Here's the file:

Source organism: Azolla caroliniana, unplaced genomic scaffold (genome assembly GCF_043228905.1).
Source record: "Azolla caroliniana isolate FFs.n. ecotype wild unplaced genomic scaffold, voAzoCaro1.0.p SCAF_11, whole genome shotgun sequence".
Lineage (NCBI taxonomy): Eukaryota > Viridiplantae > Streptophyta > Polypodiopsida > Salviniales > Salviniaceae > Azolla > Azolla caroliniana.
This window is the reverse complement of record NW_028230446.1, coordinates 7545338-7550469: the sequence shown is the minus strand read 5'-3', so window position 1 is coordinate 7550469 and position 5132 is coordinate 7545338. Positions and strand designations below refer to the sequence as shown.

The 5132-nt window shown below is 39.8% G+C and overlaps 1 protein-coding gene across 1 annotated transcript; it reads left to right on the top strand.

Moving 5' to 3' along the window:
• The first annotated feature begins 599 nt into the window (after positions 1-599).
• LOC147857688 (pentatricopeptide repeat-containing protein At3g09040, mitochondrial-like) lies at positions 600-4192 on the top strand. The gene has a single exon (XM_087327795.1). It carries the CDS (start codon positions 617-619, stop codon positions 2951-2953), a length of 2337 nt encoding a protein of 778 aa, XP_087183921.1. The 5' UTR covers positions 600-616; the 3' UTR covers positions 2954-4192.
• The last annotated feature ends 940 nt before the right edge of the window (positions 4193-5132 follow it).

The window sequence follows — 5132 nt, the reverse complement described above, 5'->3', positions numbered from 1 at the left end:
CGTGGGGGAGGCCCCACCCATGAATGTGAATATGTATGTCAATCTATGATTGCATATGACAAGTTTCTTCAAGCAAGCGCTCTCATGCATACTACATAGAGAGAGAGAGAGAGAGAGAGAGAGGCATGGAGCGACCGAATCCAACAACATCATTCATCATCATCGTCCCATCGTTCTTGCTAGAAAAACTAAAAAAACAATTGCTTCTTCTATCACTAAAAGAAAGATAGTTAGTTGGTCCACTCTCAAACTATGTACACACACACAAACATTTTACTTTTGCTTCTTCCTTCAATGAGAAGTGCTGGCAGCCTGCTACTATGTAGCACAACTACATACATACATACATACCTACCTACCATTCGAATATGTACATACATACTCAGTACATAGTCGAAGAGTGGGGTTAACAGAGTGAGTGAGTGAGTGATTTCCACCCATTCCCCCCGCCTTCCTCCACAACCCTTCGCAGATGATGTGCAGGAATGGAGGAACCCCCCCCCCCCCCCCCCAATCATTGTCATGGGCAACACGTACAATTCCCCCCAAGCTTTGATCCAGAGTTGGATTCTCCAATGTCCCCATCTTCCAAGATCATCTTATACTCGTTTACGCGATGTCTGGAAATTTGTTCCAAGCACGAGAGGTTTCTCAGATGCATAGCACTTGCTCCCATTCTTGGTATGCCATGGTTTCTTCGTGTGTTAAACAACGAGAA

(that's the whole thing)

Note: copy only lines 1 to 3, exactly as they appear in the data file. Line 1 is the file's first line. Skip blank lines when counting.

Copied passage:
Source organism: Azolla caroliniana, unplaced genomic scaffold (genome assembly GCF_043228905.1).
Source record: "Azolla caroliniana isolate FFs.n. ecotype wild unplaced genomic scaffold, voAzoCaro1.0.p SCAF_11, whole genome shotgun sequence".
Lineage (NCBI taxonomy): Eukaryota > Viridiplantae > Streptophyta > Polypodiopsida > Salviniales > Salviniaceae > Azolla > Azolla caroliniana.